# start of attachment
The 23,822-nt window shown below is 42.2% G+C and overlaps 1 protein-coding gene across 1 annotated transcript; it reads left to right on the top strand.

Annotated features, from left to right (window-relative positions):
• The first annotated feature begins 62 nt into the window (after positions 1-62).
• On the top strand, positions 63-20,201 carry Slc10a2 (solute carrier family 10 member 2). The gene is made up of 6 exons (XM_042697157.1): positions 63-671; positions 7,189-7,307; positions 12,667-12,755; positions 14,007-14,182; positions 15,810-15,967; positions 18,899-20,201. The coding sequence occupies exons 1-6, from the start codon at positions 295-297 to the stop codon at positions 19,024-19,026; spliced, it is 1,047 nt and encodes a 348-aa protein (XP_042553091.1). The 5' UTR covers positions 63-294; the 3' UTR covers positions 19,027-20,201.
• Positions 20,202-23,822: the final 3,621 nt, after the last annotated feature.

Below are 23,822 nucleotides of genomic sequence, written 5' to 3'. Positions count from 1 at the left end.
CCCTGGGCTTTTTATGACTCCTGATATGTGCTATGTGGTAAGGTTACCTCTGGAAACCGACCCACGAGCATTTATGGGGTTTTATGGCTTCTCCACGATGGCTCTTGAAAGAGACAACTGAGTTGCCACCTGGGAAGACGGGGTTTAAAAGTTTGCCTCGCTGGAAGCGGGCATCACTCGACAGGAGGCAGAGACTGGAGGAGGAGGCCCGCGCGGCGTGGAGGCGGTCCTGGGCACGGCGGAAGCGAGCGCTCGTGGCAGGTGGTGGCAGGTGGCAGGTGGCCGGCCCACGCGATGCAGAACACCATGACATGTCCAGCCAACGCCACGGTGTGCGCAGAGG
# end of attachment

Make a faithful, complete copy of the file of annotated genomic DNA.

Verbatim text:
The 23,822-nt window shown below is 42.2% G+C and overlaps 1 protein-coding gene across 1 annotated transcript; it reads left to right on the top strand.

Annotated features, from left to right (window-relative positions):
• The first annotated feature begins 62 nt into the window (after positions 1-62).
• On the top strand, positions 63-20,201 carry Slc10a2 (solute carrier family 10 member 2). The gene is made up of 6 exons (XM_042697157.1): positions 63-671; positions 7,189-7,307; positions 12,667-12,755; positions 14,007-14,182; positions 15,810-15,967; positions 18,899-20,201. The coding sequence occupies exons 1-6, from the start codon at positions 295-297 to the stop codon at positions 19,024-19,026; spliced, it is 1,047 nt and encodes a 348-aa protein (XP_042553091.1). The 5' UTR covers positions 63-294; the 3' UTR covers positions 19,027-20,201.
• Positions 20,202-23,822: the final 3,621 nt, after the last annotated feature.

Below are 23,822 nucleotides of genomic sequence, written 5' to 3'. Positions count from 1 at the left end.
CCCTGGGCTTTTTATGACTCCTGATATGTGCTATGTGGTAAGGTTACCTCTGGAAACCGACCCACGAGCATTTATGGGGTTTTATGGCTTCTCCACGATGGCTCTTGAAAGAGACAACTGAGTTGCCACCTGGGAAGACGGGGTTTAAAAGTTTGCCTCGCTGGAAGCGGGCATCACTCGACAGGAGGCAGAGACTGGAGGAGGAGGCCCGCGCGGCGTGGAGGCGGTCCTGGGCACGGCGGAAGCGAGCGCTCGTGGCAGGTGGTGGCAGGTGGCAGGTGGCCGGCCCACGCGATGCAGAACACCATGACATGTCCAGCCAACGCCACGGTGTGCGCAGAGG